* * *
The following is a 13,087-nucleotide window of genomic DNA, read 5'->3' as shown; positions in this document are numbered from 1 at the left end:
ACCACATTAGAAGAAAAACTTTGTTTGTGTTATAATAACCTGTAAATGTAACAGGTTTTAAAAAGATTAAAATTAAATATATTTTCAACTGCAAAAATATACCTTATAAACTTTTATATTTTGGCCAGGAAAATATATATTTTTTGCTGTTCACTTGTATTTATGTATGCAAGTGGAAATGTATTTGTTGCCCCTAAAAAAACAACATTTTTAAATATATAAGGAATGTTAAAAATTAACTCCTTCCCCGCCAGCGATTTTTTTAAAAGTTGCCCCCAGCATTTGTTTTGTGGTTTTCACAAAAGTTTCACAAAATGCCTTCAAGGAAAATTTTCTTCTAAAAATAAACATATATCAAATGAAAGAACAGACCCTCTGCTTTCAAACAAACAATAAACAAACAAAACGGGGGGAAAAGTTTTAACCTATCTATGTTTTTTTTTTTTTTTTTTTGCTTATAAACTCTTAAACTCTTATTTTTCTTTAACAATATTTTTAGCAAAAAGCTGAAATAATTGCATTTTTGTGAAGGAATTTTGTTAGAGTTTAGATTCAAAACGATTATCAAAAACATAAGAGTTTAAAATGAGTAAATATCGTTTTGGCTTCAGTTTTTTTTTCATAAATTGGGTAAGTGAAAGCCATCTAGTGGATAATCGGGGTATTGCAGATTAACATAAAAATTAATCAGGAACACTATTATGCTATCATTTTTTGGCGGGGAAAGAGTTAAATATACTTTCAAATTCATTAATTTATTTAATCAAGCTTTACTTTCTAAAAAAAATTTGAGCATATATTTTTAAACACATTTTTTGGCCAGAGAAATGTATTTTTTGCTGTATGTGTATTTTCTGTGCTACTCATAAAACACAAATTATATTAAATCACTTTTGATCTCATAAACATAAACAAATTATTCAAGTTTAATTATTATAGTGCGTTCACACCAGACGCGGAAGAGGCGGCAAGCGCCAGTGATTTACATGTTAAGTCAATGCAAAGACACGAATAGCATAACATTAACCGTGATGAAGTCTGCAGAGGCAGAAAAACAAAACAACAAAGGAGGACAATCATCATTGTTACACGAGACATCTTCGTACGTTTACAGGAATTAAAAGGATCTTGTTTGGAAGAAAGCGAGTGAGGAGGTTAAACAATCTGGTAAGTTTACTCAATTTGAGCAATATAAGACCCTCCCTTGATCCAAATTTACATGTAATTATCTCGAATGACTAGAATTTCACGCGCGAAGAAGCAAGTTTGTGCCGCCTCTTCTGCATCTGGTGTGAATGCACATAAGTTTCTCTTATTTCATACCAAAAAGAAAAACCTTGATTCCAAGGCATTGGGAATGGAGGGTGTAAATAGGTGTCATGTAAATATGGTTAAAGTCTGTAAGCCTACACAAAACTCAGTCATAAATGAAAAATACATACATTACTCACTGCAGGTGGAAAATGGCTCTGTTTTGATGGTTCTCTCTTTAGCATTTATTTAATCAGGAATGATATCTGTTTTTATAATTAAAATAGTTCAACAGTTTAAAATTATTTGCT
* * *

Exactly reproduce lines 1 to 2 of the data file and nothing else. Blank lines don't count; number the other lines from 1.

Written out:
The following is a 13,087-nucleotide window of genomic DNA, read 5'->3' as shown; positions in this document are numbered from 1 at the left end:
ACCACATTAGAAGAAAAACTTTGTTTGTGTTATAATAACCTGTAAATGTAACAGGTTTTAAAAAGATTAAAATTAAATATATTTTCAACTGCAAAAATATACCTTATAAACTTTTATATTTTGGCCAGGAAAATATATATTTTTTGCTGTTCACTTGTATTTATGTATGCAAGTGGAAATGTATTTGTTGCCCCTAAAAAAACAACATTTTTAAATATATAAGGAATGTTAAAAATTAACTCCTTCCCCGCCAGCGATTTTTTTAAAAGTTGCCCCCAGCATTTGTTTTGTGGTTTTCACAAAAGTTTCACAAAATGCCTTCAAGGAAAATTTTCTTCTAAAAATAAACATATATCAAATGAAAGAACAGACCCTCTGCTTTCAAACAAACAATAAACAAACAAAACGGGGGGAAAAGTTTTAACCTATCTATGTTTTTTTTTTTTTTTTTTTGCTTATAAACTCTTAAACTCTTATTTTTCTTTAACAATATTTTTAGCAAAAAGCTGAAATAATTGCATTTTTGTGAAGGAATTTTGTTAGAGTTTAGATTCAAAACGATTATCAAAAACATAAGAGTTTAAAATGAGTAAATATCGTTTTGGCTTCAGTTTTTTTTTCATAAATTGGGTAAGTGAAAGCCATCTAGTGGATAATCGGGGTATTGCAGATTAACATAAAAATTAATCAGGAACACTATTATGCTATCATTTTTTGGCGGGGAAAGAGTTAAATATACTTTCAAATTCATTAATTTATTTAATCAAGCTTTACTTTCTAAAAAAAATTTGAGCATATATTTTTAAACACATTTTTTGGCCAGAGAAATGTATTTTTTGCTGTATGTGTATTTTCTGTGCTACTCATAAAACACAAATTATATTAAATCACTTTTGATCTCATAAACATAAACAAATTATTCAAGTTTAATTATTATAGTGCGTTCACACCAGACGCGGAAGAGGCGGCAAGCGCCAGTGATTTACATGTTAAGTCAATGCAAAGACACGAATAGCATAACATTAACCGTGATGAAGTCTGCAGAGGCAGAAAAACAAAACAACAAAGGAGGACAATCATCATTGTTACACGAGACATCTTCGTACGTTTACAGGAATTAAAAGGATCTTGTTTGGAAGAAAGCGAGTGAGGAGGTTAAACAATCTGGTAAGTTTACTCAATTTGAGCAATATAAGACCCTCCCTTGATCCAAATTTACATGTAATTATCTCGAATGACTAGAATTTCACGCGCGAAGAAGCAAGTTTGTGCCGCCTCTTCTGCATCTGGTGTGAATGCACATAAGTTTCTCTTATTTCATACCAAAAAGAAAAACCTTGATTCCAAGGCATTGGGAATGGAGGGTGTAAATAGGTGTCATGTAAATATGGTTAAAGTCTGTAAGCCTACACAAAACTCAGTCATAAATGAAAAATACATACATTACTCACTGCAGGTGGAAAATGGCTCTGTTTTGATGGTTCTCTCTTTAGCATTTATTTAATCAGGAATGATATCTGTTTTTATAATTAAAATAGTTCAACAGTTTAAAATTATTTGCT